One day, back in 2014, I was offered a transcreation job by one of the translation agencies I was working with at the time.
The job consisted of transcreating a few branded character taglines from English into Spanish for Latin America.
These taglines included rhythm, rhyme and all sorts of rhetorical devices.
‘These are impossible to translate!’ I remember thinking.
But then, wasn’t I familiar with such creative challenges due to my fiction writing vocation, my reading literature for pleasure, and, last but not least, my old song transcreation hobby?
Some people find their call to do what they do very early in their lives; others will never find it, and that’s all right.
You don’t need to be passionate about art to enjoy or even try making some of it.
When transcreation found me six years ago, suddenly everything else clicked into place.
The reason why I’d always been fascinated by and connected with music and the performing arts was there, right before my eyes: they would all serve the purpose of making me a unique transcreator in my language pair, a professional linguist with an ability to transcreate all sorts of messages, jingles and songs included.
‘You should send your work to Pixar or Disney,’ texted me a friend and translator colleague the other day.
But my contract with creativity is not necessarily destined for commercial purposes.
When I am transcreating songs, I actually enjoy the relief of doing it out of pure pleasure, as a leisurely activity that is nonetheless as demanding as a regular transcreation job, or perhaps more.
Transcreating songs is quite a challenge, and you never know whether the result will be anything worthy of your own personal satisfaction until you’re done.
This year, what with quarantine and everything covid-19, I decided to use my talents to transcreate a few songs à la carte and share the results on my Instagram account.
One of such posts, I think, is worth sharing here.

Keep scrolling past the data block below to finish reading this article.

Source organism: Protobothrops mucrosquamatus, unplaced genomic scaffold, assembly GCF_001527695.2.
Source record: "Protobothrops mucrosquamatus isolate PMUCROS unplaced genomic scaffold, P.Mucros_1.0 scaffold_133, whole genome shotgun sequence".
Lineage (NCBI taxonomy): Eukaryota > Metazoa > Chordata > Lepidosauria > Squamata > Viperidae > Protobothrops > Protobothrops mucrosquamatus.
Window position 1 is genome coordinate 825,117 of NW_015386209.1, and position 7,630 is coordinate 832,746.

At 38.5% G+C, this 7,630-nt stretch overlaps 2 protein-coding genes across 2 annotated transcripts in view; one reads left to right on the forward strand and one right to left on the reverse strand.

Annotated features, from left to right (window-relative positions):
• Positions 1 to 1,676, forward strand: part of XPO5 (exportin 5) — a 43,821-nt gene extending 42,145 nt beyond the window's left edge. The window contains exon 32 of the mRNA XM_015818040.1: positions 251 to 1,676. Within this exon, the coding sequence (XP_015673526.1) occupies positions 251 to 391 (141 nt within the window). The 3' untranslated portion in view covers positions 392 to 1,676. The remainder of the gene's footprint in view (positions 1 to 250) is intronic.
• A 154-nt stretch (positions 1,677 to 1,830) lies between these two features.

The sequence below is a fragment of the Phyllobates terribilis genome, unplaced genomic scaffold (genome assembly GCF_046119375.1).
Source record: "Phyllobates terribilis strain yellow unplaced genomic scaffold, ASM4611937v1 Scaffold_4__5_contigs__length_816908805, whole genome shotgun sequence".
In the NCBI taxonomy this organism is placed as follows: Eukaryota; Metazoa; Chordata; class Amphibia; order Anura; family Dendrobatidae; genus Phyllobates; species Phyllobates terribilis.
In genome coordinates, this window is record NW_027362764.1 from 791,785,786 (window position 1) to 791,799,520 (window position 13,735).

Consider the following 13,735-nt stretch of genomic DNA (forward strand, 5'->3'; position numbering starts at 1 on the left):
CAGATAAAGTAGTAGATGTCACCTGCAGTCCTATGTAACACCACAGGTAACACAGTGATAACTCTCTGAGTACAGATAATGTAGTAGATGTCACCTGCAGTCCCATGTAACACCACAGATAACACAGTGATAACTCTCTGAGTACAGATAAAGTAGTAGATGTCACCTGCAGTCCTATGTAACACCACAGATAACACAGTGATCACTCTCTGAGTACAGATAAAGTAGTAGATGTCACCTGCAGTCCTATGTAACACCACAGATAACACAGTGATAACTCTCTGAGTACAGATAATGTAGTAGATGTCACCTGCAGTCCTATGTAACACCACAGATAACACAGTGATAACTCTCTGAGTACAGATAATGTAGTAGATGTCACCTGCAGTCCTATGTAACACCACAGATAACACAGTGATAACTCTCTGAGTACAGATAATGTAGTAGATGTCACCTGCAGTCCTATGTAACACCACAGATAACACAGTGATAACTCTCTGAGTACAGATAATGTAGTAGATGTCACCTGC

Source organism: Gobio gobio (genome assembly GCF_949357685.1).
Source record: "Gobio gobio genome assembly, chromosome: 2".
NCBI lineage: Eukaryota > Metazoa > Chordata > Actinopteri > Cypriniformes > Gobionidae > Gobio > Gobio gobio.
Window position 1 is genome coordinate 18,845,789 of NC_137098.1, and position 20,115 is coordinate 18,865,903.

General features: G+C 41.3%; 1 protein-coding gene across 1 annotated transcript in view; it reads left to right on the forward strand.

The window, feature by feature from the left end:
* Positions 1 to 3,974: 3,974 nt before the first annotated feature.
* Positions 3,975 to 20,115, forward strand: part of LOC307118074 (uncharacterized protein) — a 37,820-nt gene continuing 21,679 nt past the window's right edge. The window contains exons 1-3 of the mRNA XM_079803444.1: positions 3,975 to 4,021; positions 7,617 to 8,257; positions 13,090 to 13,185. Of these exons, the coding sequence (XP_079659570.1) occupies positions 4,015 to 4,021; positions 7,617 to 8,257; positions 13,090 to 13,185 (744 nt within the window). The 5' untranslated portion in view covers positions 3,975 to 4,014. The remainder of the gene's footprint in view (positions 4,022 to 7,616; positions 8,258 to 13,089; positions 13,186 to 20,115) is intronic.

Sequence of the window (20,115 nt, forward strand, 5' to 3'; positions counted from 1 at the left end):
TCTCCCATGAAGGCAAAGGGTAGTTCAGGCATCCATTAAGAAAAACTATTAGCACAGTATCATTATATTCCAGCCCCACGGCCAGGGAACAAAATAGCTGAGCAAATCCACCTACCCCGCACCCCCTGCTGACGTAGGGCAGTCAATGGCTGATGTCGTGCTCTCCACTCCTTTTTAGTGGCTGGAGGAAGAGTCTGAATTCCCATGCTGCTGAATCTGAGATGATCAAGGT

HOPE’S TRUE COLOURS—A TRANSCREATION
On October 18th, 2020, I shared my transcreated version of Color Esperanza, a widely popular song written by Argentinian composer Coti Sorokin and rendered widely popular by Argentinian singer Diego Torres back in the year 2001.
The song remains a global hit, and because of its powerful message of hope and courage, some artist will do a new version here or there, in Spanish, and Diego Torres himself once sang it in front of Pope John Paul II.
Earlier in May 2020, a new version came out, where several Latin American artists joined forces to send a message of relief to the Latin American people in the midst of the crisis due to the outbreak of covid-19.
Now, while you will find the song lyrics translated into English on some websites (some use machine translation :O), as well as a few videos on YouTube with English subtitles, I am proud to say that, as far as my research goes, my transcreation into English is the first every version in English of Color Esperanza which not only translates the lyrics, but also proposes a creative translation that perfectly fits in the instrumental version of the song—meaning, you can sing it in English now!
Here you will find my original post on Instagram with the results, me singing included.
Meanwhile, in case you don’t use Instagram, you can take a listen below and read the lyrics in the short videos below.
As the saying goes, hope springs eternal.
I honestly hope you enjoy listening and never give up on hope.
I'm Delfina Morganti Hernández and I am the creator and host of Founded in Transcreation, the first podcast🎧 on transcreation, where I delve into how brands cross borders. Listen to the podcast on Anchor, Spotify and YouTube.